Wednesday, July 12, 2017

Pepernoot Coat by Waffle Patterns

Heya Stitchers,
Last year I was thrilled to win a pattern of my choice from Waffle Patterns and I had such a hard time choosing. In the end I went with the Peppernoot Hooded Coat
The thought of sticking so many pieces of paper together lead me to the local copy shop to get the copyshop sized version printed out – never going back! SO much better.
This pattern is absolutely not a quick sew. The patch pockets on the front utilise a ‘welt-style’ opening for the zips and just doing those two pockets with their zips, ironing down the seam allowance and top-stitching took me an hour! The coat is fully lined and I overlocked every seam as well. I went through a spool and a half of thread so that’s a good 150m of machine stitching. (Not including all the hand stitched hems or the overlocking).
The pattern itself isn’t difficult per se, it’s more that there is a lot to do and a lot of extra features like the sleeve tabs, a separate panel down the hood, front and back yokes, concealed zippered front with tab, a lot of top-stitching and it is fully lined.
Overall I think the instructions are good and there are heaps of diagrams for the more visual types. There were 2 parts in the pattern where I had to stop, re-read and then apply my own sewing knowledge and look to the next steps. Because of this, I’d say this is a pattern to attempt once you have a few makes under your belt and some personal confidence in your ability as a sewist.
I used some fabulous fabric from IKEA that I have had for a while. I also have a dress from this fabric– which I made for IPM in 2015. The contrast fabric, for the front and back yoke and strip on the hood, is a cotton sateen that I was given recently, I like the way it breaks up the intensity of the pattern. It is lined in a very lightweight peachy coloured cotton with a tiny polka dot. Keeping with my mission, this fabric is all from stash, although I did have to buy the zips.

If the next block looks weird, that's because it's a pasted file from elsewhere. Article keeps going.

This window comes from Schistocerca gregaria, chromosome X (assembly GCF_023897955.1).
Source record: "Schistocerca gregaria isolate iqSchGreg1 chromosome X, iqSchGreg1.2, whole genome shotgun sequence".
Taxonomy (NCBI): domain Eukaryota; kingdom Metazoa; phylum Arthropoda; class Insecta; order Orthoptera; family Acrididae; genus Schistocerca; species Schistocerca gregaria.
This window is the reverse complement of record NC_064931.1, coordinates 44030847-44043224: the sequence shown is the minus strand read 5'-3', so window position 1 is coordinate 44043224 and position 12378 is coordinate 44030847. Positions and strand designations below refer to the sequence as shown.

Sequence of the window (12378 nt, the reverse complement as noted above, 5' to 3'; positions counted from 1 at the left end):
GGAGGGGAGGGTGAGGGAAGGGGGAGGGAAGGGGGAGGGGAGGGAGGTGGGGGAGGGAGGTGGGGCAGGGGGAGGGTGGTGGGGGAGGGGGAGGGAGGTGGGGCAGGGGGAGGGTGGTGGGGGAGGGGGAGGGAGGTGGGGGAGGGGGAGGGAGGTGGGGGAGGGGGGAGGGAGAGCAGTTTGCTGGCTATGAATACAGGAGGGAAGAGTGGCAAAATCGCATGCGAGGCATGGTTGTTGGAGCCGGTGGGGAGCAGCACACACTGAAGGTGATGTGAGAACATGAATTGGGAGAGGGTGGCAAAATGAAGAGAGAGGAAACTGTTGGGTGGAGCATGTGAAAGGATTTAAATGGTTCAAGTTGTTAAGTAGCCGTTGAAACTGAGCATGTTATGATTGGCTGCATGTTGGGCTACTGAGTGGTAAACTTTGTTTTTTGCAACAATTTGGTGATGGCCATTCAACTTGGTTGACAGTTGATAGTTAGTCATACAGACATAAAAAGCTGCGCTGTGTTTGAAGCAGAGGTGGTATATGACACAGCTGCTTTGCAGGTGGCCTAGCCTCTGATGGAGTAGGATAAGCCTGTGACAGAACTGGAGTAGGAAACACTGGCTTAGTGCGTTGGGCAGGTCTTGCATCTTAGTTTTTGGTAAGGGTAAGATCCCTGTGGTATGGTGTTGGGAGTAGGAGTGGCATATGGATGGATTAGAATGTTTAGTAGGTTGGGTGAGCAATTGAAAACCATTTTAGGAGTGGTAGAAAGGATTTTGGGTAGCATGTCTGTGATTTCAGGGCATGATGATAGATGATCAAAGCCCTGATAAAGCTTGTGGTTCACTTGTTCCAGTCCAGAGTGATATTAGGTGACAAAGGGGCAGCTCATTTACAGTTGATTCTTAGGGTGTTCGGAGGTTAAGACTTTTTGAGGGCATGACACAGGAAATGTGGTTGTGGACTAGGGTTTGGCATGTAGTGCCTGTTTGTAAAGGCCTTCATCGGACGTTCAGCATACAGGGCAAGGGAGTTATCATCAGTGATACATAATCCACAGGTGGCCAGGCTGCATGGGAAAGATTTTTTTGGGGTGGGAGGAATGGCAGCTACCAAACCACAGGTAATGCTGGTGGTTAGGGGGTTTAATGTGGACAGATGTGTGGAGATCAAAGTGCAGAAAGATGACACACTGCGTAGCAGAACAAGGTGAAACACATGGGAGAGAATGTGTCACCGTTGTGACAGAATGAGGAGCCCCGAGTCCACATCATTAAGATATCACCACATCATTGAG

The sleeve buttons are some vintage buttons I had in my stash. I love the slightly deco style of them with the curves.
When I measured myself I think I came out as a size 46 (or maybe larger) but when I looked at the final measurements I decided to cut a 42. I felt a bit scared about it as I didn’t want to have a final garment that didn’t fit! I don’t tend to be someone that get very cold so I knew I didn’t need a coat with room for hundreds of layers underneath.
I am pleased with the final fit. I needed to shorten the sleeves slightly and the ‘waistline’ sits very high on me as well so if I were to do another version I may lengthen the bodice. (Being brutally honest though I can’t usually be bothered with altering patterns so I’ll probably just leave it as it is!). 😉
I love this coat. Reading blogs, many sewists seem to start out making all ‘party, party‘ clothes and then work out they don’t really wear them and start to make more ‘wearable staples‘. As y'all know I live in the ‘party, party‘ style of dressing so this make is very reflective of my overall style.
Don’t bee fooled by the ‘black outfit’ I have on under this coat. It’s a top I bought from Zara about 13 years ago and a petticoat. I took off the dress I was wearing over said items (in the carpark after church no less!!!), so that you could get a decent feel for the coat. See how much I love you all?! 
May your top-stitching run straight, your size choice be accurate and your makes bring joy and workability to your wardrobe.
love you more than the sound of fancy fabric scissors cutting through fresh fabric xxx